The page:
TRIUMF's neutral atom trap (TRINAT) was started as a good match for surface-ionized alkali elements produced at TISOL (TEST/TRIUMF Isotope Separator On-line).
TRINAT had two main goals-- beta-neutrino correlations, and the chemistry of francium championed by John D'Auria.
Relativity makes francium's properties harder to extrapolate from the lighter alkali elements; e.g., the ionization potential is higher than cesium's due to a more deeply bound S ground-state orbital, while production of ultracold molecular dimers by photoassociation is predicted to be stymied.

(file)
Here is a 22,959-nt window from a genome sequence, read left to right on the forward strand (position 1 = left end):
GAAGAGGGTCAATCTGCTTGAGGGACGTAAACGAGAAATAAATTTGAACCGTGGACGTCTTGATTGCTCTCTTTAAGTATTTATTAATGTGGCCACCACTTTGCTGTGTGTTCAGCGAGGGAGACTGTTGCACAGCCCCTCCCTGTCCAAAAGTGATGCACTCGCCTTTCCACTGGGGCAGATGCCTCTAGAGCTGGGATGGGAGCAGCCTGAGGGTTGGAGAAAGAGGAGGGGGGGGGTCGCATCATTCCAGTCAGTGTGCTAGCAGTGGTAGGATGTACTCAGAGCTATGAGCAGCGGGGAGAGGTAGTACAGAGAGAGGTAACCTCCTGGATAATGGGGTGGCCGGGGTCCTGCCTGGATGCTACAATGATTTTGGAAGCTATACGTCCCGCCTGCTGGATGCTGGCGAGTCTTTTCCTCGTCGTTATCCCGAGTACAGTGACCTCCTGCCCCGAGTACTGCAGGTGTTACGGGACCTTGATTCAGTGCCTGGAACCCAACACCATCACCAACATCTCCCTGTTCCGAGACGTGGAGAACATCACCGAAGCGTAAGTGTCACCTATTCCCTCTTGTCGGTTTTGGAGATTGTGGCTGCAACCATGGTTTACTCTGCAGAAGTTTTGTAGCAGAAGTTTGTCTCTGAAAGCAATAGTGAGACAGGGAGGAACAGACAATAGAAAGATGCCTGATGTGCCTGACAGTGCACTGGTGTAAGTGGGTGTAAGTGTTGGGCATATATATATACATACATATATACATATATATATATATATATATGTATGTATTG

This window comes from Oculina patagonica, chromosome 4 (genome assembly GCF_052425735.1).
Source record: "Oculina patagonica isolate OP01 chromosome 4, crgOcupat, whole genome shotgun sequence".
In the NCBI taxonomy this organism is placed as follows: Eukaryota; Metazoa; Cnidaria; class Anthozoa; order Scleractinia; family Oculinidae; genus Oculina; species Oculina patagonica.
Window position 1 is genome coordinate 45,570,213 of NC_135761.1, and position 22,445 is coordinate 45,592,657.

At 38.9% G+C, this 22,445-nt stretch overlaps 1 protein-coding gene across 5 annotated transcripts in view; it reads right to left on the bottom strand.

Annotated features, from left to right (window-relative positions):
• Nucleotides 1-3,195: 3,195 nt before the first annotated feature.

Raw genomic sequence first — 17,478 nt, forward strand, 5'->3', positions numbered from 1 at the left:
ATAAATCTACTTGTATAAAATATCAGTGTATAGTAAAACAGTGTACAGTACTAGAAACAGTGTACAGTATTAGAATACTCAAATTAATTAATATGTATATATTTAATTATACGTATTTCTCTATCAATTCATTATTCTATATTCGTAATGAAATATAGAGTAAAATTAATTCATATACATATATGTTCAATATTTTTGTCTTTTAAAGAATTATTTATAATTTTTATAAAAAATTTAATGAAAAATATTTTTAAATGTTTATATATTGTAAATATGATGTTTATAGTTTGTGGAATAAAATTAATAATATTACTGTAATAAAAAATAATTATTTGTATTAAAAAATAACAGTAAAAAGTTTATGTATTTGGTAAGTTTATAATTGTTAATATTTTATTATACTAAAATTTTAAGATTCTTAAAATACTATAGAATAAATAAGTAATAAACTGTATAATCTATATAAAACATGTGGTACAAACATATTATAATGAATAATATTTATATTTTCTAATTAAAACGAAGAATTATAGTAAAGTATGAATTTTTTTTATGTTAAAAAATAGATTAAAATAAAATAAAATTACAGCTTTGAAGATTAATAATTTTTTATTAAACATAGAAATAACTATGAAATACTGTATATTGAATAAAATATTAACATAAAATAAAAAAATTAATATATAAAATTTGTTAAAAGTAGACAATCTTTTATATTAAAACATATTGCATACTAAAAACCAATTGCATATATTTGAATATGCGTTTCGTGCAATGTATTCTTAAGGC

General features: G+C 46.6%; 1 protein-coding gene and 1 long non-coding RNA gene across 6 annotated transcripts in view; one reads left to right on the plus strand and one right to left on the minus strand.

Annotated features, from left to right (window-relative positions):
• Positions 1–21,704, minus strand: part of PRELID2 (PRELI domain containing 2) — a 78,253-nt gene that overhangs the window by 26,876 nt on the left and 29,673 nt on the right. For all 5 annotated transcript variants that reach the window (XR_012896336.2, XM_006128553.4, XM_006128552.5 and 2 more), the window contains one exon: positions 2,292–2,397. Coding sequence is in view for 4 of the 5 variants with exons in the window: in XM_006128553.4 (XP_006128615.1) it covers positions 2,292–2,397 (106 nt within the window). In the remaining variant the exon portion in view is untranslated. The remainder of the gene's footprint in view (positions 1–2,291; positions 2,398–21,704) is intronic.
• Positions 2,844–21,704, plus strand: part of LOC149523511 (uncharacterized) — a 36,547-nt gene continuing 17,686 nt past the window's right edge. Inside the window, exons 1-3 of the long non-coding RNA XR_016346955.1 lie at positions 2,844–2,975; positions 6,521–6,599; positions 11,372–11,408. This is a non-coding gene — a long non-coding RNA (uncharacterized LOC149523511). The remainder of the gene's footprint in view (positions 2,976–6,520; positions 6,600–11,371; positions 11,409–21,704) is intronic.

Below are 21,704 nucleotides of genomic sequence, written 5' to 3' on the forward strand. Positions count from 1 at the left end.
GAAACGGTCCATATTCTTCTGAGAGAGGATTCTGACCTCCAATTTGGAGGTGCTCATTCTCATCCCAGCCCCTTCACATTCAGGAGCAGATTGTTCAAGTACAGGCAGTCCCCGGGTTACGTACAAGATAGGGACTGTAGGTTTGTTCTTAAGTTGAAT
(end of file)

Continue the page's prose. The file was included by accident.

TRINAT failed in its first attempt to trap beta-decaying potassium isotopes, but we fixed a ten linewidth error in our estimated atomic resonance location and succeeded two weeks later, largely because TISOL had admirable flexibility.
TRINAT also failed to trap 226Fr in 1996, and francium was not trapped at TRIUMF for another fifteen years. Diverted personnel searched for MeV-mass neutrinos instead [M. Trinczek et al. PRL 2001], prividing a cosmology tie-in to the symposium title.